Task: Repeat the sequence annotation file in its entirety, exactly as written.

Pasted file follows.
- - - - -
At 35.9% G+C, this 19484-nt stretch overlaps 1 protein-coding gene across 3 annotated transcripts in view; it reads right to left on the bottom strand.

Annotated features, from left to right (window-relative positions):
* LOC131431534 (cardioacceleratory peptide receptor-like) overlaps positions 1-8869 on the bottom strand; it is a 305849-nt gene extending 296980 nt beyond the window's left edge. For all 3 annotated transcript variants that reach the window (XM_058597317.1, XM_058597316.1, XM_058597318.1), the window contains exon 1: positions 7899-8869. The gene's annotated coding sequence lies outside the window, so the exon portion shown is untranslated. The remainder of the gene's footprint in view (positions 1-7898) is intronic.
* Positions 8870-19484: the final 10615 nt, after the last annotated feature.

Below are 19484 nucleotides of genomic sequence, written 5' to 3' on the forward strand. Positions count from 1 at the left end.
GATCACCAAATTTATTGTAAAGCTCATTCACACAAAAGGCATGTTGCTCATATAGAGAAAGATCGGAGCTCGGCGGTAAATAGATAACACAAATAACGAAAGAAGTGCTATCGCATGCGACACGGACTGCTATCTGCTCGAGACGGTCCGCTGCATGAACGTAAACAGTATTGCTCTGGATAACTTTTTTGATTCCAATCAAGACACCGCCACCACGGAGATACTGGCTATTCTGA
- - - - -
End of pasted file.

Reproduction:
At 35.9% G+C, this 19484-nt stretch overlaps 1 protein-coding gene across 3 annotated transcripts in view; it reads right to left on the bottom strand.

Annotated features, from left to right (window-relative positions):
* LOC131431534 (cardioacceleratory peptide receptor-like) overlaps positions 1-8869 on the bottom strand; it is a 305849-nt gene extending 296980 nt beyond the window's left edge. For all 3 annotated transcript variants that reach the window (XM_058597317.1, XM_058597316.1, XM_058597318.1), the window contains exon 1: positions 7899-8869. The gene's annotated coding sequence lies outside the window, so the exon portion shown is untranslated. The remainder of the gene's footprint in view (positions 1-7898) is intronic.
* Positions 8870-19484: the final 10615 nt, after the last annotated feature.

Below are 19484 nucleotides of genomic sequence, written 5' to 3' on the forward strand. Positions count from 1 at the left end.
GATCACCAAATTTATTGTAAAGCTCATTCACACAAAAGGCATGTTGCTCATATAGAGAAAGATCGGAGCTCGGCGGTAAATAGATAACACAAATAACGAAAGAAGTGCTATCGCATGCGACACGGACTGCTATCTGCTCGAGACGGTCCGCTGCATGAACGTAAACAGTATTGCTCTGGATAACTTTTTTGATTCCAATCAAGACACCGCCACCACGGAGATACTGGCTATTCTGA